After nearly three interminable years of waiting, Cuphead has finally leaped onto the PlayStation 4 platform. The console's catalog now contains the beloved, run 'n' gun indie hit, but is it as snazzy as players say it is, or are its earned accolades a bunch of baloney? Well, I'm keen to share that Cuphead will surely go down in the annals of gaming history as a masterfully artistic arcade shooter.
Cuphead and Mugman are carefree brothers who live in a land called 'Inkwell Isle.' Seeking some fun, they wander far from home and end up at the 'Devil's Casino.' There they start a winning streak at a dice table that captures the owner's attention. The Devil then wagers his casino for the two boys' souls. Cuphead agrees and, despite Mugman's warnings, loses the next roll, seemingly sealing their fates. However, after some pleading, the Devil orders them to collect souls indebted to him. It's a dark plot in a deceptively kid-friendly game, and the dynamic of doing the baddie's bidding is intriguing.
As one of the two playable protagonists, you will battle enemies in a side-scrolling perspective. Your weapon is a finger gun that rapidly fires magical milk from your head (I think?) You can also dash, 8-way aim, and 'Parry Slap.' Parrying and landing shots fill up your 'Super Meter,' which is represented as poker cards. With each card, you can perform an 'EX Move.' If you have a full deck (five cards), a devastating 'Super Art' can be executed. These systems give off that old-school feel of filling up your meter and using precious special attacks at precise moments.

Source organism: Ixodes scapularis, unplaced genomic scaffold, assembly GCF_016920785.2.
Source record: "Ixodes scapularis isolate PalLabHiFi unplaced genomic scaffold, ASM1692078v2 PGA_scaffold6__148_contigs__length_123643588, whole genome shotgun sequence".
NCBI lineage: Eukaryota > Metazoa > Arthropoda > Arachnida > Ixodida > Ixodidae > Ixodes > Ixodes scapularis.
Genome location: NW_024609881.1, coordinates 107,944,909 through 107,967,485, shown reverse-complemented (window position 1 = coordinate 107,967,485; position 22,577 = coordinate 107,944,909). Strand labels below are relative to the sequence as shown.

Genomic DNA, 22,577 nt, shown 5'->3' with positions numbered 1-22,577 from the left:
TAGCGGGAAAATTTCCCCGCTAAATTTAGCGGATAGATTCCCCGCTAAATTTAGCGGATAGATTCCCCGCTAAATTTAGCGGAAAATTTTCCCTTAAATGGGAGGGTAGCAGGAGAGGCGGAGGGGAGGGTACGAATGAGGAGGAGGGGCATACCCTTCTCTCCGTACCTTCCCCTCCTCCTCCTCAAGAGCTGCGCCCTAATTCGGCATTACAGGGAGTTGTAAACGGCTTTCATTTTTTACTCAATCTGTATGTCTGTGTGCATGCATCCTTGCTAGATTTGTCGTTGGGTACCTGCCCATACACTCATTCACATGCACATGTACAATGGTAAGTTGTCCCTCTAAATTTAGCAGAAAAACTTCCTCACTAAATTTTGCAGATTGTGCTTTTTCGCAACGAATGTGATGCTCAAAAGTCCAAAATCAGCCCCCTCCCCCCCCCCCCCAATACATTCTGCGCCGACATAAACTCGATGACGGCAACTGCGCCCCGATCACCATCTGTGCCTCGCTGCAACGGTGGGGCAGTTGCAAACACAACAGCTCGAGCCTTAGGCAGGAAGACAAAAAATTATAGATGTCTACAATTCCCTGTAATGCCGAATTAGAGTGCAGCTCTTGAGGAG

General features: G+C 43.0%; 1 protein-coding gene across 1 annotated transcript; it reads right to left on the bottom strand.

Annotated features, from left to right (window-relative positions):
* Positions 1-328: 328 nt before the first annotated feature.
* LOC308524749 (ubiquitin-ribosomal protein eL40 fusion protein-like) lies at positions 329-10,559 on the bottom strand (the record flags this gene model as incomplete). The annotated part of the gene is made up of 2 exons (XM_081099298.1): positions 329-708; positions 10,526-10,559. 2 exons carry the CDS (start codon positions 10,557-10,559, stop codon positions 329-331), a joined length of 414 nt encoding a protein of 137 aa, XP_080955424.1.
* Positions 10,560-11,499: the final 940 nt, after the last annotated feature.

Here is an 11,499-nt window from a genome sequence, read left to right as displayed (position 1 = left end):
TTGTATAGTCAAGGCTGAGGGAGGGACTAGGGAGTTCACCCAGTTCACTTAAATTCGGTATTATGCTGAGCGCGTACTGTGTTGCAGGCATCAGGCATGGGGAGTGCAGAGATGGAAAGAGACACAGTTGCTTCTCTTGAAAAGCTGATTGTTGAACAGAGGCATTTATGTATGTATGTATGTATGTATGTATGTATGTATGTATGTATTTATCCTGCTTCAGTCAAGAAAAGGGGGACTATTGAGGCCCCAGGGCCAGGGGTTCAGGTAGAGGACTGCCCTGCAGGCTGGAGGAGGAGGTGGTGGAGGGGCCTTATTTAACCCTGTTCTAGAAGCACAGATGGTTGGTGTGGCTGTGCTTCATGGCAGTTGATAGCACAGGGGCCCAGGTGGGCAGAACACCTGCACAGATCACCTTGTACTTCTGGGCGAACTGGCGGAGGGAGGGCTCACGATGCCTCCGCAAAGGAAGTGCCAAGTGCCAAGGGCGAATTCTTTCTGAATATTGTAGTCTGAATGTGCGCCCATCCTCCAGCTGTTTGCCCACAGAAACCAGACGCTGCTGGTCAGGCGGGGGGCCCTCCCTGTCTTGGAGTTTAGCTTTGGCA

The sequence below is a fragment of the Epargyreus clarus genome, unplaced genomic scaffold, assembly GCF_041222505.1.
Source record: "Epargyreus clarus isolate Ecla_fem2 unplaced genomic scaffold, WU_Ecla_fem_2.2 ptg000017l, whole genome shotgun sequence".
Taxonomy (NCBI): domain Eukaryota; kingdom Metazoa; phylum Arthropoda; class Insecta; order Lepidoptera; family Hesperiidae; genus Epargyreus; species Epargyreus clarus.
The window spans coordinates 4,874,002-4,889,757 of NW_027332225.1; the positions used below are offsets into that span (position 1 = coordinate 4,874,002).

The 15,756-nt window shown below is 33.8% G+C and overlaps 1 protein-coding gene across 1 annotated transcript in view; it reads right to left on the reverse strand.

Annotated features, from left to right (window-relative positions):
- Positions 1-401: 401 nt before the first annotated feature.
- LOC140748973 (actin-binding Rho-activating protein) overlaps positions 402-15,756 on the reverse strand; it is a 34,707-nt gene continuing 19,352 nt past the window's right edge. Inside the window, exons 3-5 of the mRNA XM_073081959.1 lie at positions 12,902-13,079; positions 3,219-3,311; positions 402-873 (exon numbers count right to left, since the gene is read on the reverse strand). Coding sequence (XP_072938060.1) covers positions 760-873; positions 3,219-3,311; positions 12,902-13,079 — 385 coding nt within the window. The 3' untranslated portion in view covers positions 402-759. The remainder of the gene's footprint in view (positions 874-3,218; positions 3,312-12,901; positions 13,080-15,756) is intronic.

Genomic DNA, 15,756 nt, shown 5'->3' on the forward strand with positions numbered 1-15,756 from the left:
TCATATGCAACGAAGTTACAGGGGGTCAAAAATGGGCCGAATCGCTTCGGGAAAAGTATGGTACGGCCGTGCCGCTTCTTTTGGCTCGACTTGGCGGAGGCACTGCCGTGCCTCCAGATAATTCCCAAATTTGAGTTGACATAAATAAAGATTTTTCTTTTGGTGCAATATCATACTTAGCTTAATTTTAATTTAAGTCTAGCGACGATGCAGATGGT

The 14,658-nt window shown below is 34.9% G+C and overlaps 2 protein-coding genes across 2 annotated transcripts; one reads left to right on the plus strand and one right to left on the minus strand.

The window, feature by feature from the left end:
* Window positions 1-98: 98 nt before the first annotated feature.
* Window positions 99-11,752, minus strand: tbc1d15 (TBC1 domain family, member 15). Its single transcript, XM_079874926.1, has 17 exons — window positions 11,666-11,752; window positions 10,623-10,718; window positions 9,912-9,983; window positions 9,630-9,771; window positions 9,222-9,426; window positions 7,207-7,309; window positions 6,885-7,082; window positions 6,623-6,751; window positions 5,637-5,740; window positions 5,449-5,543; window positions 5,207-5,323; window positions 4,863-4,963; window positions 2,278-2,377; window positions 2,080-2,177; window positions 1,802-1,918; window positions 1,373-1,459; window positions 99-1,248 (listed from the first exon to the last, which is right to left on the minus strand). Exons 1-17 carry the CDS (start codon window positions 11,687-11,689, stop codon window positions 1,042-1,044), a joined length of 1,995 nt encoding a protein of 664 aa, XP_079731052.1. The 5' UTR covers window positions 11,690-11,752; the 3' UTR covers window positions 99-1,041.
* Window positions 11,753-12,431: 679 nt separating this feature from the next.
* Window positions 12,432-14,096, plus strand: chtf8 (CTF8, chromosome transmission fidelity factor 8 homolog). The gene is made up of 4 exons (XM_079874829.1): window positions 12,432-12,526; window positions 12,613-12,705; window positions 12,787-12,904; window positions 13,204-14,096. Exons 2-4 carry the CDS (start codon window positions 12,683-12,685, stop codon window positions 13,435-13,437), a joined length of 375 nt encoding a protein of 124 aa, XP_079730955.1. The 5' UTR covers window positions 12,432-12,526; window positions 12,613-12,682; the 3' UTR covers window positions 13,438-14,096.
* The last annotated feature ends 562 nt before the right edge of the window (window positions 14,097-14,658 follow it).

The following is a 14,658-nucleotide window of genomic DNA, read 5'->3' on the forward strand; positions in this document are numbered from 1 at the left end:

Before discussing the main aspect, let's cover one part of the game: the 'Run 'N' Gun' stages. These are linear levels that pay full homage to games like Metal Slug and Contra in that you have to rapidly blast your way through minions and jump/parry in lite-platforming sections. At the end of each one, you will face up against a mini-boss. These levels are fun and challenging - if a bit iffy when it comes to the layouts for jumping. There are six of its kind, and they are not necessary for completing the game. While optional, Coins are mostly found here, an imperative component to personalized progression.
Coins are the currency you spend in 'Porkrind's Emporium,' a shop selling weapons and 'Charms.' The arsenal will change what your finger fires - from bouncy balls ('Lobber') to boomerangs ('Roundabout.') They all have varying damage levels and range coverage, too, aspects that should be congenial with playstyle. You can also switch between two weapons on the fly, allowing you to switch up your tactics. Charms, on the other gloved hand, are slight buffs such as granting invulnerability to your dash or automatically filling the super meter. Forming your build requires experimentation, and you may experience some nice "eureka!" moments after arranging the loadout that suits the situation.